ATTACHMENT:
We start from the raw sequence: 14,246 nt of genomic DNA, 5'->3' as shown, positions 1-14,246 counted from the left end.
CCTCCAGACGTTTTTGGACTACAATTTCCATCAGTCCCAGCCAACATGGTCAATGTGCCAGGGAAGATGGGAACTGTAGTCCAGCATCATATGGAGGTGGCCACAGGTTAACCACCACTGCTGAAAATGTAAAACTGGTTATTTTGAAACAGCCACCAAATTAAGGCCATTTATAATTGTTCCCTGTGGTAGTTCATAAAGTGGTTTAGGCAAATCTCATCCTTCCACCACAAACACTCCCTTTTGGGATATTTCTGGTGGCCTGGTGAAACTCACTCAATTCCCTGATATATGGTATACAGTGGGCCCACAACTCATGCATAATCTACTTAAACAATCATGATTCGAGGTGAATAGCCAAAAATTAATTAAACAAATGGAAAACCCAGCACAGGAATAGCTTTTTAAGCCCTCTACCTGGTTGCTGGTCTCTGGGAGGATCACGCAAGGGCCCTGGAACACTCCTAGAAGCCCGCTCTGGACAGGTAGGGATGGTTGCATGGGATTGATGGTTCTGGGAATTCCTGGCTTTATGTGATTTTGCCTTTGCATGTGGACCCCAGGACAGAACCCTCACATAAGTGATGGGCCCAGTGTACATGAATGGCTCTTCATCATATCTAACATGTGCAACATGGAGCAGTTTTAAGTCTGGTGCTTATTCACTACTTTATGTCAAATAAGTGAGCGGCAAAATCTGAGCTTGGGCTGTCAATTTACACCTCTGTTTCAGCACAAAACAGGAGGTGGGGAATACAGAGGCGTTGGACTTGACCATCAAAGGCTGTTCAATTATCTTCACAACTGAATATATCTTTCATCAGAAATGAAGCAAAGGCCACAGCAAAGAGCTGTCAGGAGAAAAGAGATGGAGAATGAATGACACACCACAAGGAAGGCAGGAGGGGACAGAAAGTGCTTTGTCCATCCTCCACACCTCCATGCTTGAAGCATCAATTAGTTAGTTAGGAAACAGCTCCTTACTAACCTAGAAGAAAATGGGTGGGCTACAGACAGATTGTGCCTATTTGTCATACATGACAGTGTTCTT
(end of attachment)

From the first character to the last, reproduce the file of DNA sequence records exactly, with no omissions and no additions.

We start from the raw sequence: 14,246 nt of genomic DNA, 5'->3' as shown, positions 1-14,246 counted from the left end.
CCTCCAGACGTTTTTGGACTACAATTTCCATCAGTCCCAGCCAACATGGTCAATGTGCCAGGGAAGATGGGAACTGTAGTCCAGCATCATATGGAGGTGGCCACAGGTTAACCACCACTGCTGAAAATGTAAAACTGGTTATTTTGAAACAGCCACCAAATTAAGGCCATTTATAATTGTTCCCTGTGGTAGTTCATAAAGTGGTTTAGGCAAATCTCATCCTTCCACCACAAACACTCCCTTTTGGGATATTTCTGGTGGCCTGGTGAAACTCACTCAATTCCCTGATATATGGTATACAGTGGGCCCACAACTCATGCATAATCTACTTAAACAATCATGATTCGAGGTGAATAGCCAAAAATTAATTAAACAAATGGAAAACCCAGCACAGGAATAGCTTTTTAAGCCCTCTACCTGGTTGCTGGTCTCTGGGAGGATCACGCAAGGGCCCTGGAACACTCCTAGAAGCCCGCTCTGGACAGGTAGGGATGGTTGCATGGGATTGATGGTTCTGGGAATTCCTGGCTTTATGTGATTTTGCCTTTGCATGTGGACCCCAGGACAGAACCCTCACATAAGTGATGGGCCCAGTGTACATGAATGGCTCTTCATCATATCTAACATGTGCAACATGGAGCAGTTTTAAGTCTGGTGCTTATTCACTACTTTATGTCAAATAAGTGAGCGGCAAAATCTGAGCTTGGGCTGTCAATTTACACCTCTGTTTCAGCACAAAACAGGAGGTGGGGAATACAGAGGCGTTGGACTTGACCATCAAAGGCTGTTCAATTATCTTCACAACTGAATATATCTTTCATCAGAAATGAAGCAAAGGCCACAGCAAAGAGCTGTCAGGAGAAAAGAGATGGAGAATGAATGACACACCACAAGGAAGGCAGGAGGGGACAGAAAGTGCTTTGTCCATCCTCCACACCTCCATGCTTGAAGCATCAATTAGTTAGTTAGGAAACAGCTCCTTACTAACCTAGAAGAAAATGGGTGGGCTACAGACAGATTGTGCCTATTTGTCATACATGACAGTGTTCTT